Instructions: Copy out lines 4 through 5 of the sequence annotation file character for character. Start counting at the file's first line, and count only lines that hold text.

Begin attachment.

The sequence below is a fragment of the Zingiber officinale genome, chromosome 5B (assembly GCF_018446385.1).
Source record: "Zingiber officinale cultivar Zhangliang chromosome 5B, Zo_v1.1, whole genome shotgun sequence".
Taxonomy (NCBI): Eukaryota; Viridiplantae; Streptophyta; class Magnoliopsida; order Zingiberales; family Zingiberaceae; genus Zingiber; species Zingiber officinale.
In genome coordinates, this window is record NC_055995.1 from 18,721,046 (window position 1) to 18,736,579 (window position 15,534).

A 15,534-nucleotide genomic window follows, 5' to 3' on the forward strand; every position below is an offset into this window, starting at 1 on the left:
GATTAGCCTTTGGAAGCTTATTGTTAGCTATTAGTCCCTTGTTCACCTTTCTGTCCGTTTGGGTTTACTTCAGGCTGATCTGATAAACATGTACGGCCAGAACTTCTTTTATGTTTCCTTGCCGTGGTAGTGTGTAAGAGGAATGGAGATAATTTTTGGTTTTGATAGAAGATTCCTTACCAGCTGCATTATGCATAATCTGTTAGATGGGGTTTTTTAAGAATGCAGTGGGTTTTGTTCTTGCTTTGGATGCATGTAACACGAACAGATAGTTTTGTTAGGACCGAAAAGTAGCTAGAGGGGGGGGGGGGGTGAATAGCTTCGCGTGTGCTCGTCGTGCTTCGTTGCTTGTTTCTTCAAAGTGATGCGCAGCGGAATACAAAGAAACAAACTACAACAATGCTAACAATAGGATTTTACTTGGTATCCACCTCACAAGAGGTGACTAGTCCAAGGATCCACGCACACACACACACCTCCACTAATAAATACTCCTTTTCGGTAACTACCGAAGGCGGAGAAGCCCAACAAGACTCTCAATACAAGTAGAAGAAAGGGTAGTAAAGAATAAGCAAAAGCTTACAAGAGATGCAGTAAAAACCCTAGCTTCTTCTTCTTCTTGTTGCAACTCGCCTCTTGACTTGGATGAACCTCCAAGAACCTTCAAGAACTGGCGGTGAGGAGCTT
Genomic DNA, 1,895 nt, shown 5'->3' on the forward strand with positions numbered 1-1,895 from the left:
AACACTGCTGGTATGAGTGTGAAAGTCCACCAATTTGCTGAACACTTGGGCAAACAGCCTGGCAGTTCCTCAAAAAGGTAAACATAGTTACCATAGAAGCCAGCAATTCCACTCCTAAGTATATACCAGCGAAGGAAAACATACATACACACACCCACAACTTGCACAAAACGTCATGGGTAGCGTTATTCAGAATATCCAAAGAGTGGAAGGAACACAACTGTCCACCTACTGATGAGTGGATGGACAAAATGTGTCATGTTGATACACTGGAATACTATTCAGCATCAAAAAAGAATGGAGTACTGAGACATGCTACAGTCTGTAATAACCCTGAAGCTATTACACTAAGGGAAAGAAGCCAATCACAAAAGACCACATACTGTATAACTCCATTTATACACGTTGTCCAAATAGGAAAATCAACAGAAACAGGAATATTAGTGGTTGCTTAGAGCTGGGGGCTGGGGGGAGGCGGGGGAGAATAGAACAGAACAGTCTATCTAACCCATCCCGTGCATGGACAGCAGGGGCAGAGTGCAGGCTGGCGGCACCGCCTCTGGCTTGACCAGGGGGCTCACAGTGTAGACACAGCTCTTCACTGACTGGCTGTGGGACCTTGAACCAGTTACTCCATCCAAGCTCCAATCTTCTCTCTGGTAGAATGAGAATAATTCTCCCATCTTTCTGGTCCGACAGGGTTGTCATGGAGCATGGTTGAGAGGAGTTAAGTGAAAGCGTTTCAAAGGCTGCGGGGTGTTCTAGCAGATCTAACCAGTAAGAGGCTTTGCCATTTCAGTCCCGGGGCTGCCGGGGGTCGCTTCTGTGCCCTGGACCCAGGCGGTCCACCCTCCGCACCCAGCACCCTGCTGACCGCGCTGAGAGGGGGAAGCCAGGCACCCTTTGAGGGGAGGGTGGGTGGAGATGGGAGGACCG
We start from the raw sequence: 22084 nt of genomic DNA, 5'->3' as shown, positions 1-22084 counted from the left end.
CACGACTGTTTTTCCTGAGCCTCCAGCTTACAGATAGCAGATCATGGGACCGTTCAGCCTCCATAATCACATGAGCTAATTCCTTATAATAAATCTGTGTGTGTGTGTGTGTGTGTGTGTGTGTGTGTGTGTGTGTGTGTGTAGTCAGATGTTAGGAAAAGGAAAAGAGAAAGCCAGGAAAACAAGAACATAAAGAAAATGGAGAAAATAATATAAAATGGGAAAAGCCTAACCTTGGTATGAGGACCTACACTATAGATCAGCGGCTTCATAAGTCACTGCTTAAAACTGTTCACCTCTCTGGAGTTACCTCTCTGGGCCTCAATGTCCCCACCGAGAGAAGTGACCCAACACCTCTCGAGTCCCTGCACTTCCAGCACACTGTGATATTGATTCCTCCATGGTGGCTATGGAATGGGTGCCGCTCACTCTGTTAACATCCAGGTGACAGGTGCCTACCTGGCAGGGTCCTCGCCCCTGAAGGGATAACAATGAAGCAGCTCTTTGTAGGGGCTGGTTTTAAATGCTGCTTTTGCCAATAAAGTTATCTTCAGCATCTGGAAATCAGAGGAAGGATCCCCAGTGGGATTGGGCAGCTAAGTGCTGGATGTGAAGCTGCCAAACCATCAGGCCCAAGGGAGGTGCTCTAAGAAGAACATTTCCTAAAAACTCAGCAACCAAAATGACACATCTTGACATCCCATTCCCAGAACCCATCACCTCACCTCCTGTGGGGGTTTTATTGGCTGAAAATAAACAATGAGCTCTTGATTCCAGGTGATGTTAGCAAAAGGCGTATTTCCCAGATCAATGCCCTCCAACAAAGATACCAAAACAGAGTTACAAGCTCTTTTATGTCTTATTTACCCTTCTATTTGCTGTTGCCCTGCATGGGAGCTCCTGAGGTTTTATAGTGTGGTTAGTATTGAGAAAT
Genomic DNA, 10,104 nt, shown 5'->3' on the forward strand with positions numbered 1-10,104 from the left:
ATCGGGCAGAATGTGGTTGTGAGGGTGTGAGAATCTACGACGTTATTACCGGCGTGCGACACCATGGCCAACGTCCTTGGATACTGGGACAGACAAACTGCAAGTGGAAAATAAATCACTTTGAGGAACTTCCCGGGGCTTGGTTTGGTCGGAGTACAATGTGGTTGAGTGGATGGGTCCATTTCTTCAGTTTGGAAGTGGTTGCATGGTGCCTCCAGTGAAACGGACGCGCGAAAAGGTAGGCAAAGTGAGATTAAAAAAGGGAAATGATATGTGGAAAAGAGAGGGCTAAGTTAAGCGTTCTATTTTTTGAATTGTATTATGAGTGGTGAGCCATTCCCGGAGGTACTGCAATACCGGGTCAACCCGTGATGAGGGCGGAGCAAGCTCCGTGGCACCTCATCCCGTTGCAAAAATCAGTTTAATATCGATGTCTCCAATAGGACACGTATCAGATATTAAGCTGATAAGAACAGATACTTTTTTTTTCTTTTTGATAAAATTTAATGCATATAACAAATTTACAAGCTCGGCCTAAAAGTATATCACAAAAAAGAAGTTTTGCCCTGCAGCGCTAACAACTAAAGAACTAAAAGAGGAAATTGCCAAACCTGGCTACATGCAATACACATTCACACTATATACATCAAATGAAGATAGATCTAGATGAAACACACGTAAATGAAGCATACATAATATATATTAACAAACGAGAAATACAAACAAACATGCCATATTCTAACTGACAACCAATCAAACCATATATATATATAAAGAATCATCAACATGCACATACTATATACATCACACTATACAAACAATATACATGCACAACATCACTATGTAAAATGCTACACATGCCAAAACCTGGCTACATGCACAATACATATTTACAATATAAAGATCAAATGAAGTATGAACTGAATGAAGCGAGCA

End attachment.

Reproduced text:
In genome coordinates, this window is record NC_055995.1 from 18,721,046 (window position 1) to 18,736,579 (window position 15,534).

A 15,534-nucleotide genomic window follows, 5' to 3' on the forward strand; every position below is an offset into this window, starting at 1 on the left: